Wednesday, January 12, 2011

Do you know what half a dollar is?

Farmer Boy (Little House)I'm reading my kids Farmer Boy by Laura Ingalls Wilder. It is the third book in the Little House on the Prairie series and a story about Almonzo, a young farm boy in New York State, who eventually becomes Laura's husband. The Little House series is a must read classic. Lots of moral teachings and is interesting and easy to read.

One story includes Almonzo going to town with his family for Independence Day. He meets his cousin Frank who has a nickle burning in his pocket and quite nonchalantly goes and buys a five cent lemonade. Frank teases Almonzo about not having any money and dares him to ask Almonzo's father for a nickle to do the same. Almonzo reluctantly succumbs to peer pressure and approaches his father timidly and asks for the nickle. After finding out the purpose of the request his father pulls out a half dollar and holds it out. Here is an excerpt from the story.

"Do you know what a half a dollar is?"
Almonzo didn't know it was anything but half a dollar.
"It's work, son. That's what money is; it's hard work."
Almonzo didn't understand at all.
"You know how to raise potatoes, Almonzo?"
"Yes," Almonzo said.
"Say you have a seed potato in the spring, what do you do with it?"
"You cut it up," Almonzo said.
"Go on, son."
"Then you harrow - first you manure the field, and plow it. Then you harrow, and mark the ground. And plant the potatoes, and plow them, and hoe them. You plow and hoe them twice."
"That's right, son. And then?"
"Then you dig them and put them down cellar."
"Yes. Then you pick them over all winter; you throw out all the little ones and the rotten ones. Come spring, you load them up and haul them here to Malone (nearest city to where they live) , and you sell them. And if you get a good price son, how much do you get for a half a bushel of potatoes?"
"Half a dollar," Almonzo said.
"Yes," said Father. "That's what's in this half-dollar, Almonzo. The work that raised half a bushel of potatoes is in it."
Almonzo looked at the round piece of money that father held up. It looked small, compared with all the work.
"You can have it, Almonzo," Father said. Almonzo could hardly believe his ears. Father gave him the heavy half-dollar.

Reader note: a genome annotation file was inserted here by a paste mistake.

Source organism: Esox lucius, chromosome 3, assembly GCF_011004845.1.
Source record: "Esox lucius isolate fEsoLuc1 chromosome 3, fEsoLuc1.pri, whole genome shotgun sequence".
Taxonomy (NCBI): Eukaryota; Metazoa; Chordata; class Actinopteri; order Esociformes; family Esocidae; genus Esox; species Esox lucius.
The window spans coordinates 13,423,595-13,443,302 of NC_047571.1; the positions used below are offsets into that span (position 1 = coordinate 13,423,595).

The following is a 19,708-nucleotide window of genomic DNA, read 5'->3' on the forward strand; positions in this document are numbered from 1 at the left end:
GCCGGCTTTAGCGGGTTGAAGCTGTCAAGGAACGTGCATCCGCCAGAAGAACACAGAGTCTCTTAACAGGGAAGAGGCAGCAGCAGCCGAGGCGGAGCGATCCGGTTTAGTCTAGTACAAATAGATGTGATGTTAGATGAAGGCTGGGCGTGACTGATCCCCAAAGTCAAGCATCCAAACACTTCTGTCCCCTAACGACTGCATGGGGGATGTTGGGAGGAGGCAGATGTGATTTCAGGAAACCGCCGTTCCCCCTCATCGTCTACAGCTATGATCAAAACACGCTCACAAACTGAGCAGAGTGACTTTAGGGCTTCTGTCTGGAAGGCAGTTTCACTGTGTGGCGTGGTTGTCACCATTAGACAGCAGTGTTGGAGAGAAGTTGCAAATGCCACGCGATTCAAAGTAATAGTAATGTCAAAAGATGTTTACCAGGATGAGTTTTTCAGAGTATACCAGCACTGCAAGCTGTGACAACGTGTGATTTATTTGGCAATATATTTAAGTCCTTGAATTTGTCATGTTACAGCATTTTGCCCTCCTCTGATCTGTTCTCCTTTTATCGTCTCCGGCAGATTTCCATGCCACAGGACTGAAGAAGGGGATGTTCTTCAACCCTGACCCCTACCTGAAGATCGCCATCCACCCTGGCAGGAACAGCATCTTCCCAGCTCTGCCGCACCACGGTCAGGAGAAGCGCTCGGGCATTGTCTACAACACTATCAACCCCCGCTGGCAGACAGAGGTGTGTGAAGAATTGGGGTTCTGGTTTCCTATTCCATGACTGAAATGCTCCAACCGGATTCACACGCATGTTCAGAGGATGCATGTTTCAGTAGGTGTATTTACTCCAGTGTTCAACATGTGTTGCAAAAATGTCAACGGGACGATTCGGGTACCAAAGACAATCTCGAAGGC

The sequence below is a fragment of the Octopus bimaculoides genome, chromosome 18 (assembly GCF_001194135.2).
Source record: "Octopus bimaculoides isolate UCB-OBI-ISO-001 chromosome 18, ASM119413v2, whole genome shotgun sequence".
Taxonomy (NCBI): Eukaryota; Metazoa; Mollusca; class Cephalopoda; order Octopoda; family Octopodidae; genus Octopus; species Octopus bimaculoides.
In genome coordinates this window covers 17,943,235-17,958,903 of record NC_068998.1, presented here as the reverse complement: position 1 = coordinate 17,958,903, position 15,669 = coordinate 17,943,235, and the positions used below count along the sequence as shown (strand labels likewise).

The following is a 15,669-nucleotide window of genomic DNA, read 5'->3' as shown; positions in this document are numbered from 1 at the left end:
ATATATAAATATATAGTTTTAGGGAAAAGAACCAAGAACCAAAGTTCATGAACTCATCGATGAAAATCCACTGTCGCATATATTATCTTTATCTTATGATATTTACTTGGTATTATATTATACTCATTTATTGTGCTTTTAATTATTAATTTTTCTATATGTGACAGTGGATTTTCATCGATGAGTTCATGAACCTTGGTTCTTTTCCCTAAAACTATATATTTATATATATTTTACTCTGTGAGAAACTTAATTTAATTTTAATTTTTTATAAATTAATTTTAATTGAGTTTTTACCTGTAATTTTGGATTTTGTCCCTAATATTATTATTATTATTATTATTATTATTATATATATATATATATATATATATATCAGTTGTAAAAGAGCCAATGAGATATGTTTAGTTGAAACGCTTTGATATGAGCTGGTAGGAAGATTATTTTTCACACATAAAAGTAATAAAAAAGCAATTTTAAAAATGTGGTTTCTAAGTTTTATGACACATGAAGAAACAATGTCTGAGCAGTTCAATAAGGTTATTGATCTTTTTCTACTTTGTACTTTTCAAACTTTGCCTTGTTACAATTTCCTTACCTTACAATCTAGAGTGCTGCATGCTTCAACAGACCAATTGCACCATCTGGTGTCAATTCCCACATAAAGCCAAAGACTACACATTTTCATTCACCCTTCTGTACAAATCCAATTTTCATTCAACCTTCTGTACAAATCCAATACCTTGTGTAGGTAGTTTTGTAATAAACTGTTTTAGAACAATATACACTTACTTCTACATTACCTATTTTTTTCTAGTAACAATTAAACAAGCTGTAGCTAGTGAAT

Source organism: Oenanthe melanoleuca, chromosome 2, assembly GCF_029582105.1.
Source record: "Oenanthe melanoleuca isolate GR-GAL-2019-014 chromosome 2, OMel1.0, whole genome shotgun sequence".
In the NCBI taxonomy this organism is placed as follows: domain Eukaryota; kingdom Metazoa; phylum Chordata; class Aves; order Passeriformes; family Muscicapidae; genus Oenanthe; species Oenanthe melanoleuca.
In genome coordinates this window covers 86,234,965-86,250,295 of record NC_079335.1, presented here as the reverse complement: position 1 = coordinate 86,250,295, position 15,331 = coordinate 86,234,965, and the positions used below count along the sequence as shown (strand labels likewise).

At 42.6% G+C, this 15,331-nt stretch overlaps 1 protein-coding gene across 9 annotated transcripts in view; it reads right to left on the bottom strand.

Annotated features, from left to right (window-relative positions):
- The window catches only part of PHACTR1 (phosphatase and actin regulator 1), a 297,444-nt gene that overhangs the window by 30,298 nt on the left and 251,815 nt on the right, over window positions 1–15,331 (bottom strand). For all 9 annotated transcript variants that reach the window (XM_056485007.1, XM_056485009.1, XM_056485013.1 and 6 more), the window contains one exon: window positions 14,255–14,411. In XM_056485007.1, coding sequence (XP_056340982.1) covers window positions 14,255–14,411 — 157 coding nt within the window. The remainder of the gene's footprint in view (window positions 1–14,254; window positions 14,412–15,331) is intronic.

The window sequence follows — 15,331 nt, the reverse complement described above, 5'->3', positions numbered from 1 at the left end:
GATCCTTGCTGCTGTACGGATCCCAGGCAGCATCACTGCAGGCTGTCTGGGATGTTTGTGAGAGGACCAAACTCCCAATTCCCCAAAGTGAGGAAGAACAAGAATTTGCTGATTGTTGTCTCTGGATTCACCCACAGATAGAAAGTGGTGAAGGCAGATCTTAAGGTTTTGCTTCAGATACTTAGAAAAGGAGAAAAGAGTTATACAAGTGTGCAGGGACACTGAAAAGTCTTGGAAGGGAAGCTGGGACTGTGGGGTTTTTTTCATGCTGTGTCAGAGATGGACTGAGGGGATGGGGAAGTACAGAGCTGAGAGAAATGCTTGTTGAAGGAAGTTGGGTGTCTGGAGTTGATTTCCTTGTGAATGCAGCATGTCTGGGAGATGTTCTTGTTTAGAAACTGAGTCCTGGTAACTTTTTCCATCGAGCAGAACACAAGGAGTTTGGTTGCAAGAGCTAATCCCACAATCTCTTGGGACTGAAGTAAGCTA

"It's yours," said Father. "You could buy a sucking pig with it, if you want to. You could raise it, and it would raise a litter of pigs, worth four, five dollars apiece. Or you can trade that half-dollar for lemonade, and drink it up. You do as you want, it's your money."

I had a lot of thoughts while reading this story. A few of them are as follows:
  • How many kids know how to grow potatoes?
  • What things do I buy so easily but cost me half a days worth of wages?
  • What things do I "drink up"?
  • How do I teach my kids to value hard work?
  • How does peer pressure effect me?
  • What things do I need to teach my children that will help them throughout their life?
  • I have a lot to learn about growing things.
  • Small things matter, five cents at a time.
  • Would my kids be able to handle a sucking pig?
  • Can I handle a sucking pig?

So, what would you do with your half dollar?

Here's what Almonzo does. Almonzo goes back to his cousin and shows him the half dollar. This draws a big crowd of boys at the news of Almonzo's good luck. Here's the last part of the story:
"The boys wouldn't believe it till he showed them. Then they crowded around, waiting for him to spend it. He showed it to them all, and put it back in his pocket.
"I'm going to look around," he said, "and buy me a good little sucking pig."


  1. Doug, I love your blog and these my friend are very very very good questions to consider. I think that you're path to simplicity is one that will bring a lot of joy and peace....can't wait to visit the simple farm....and by the way...every man worth his weight as a husband has some "girl" in him. That's what I always tell the unmarried folk.

  2. Crazy Dog Lady,

    I hope your husband isn't as girly as me. You're welcome at any time to come and visit the simple farm as long as you can stand sleeping arrangments akin to a renovated garage. Bring your own mosquito net.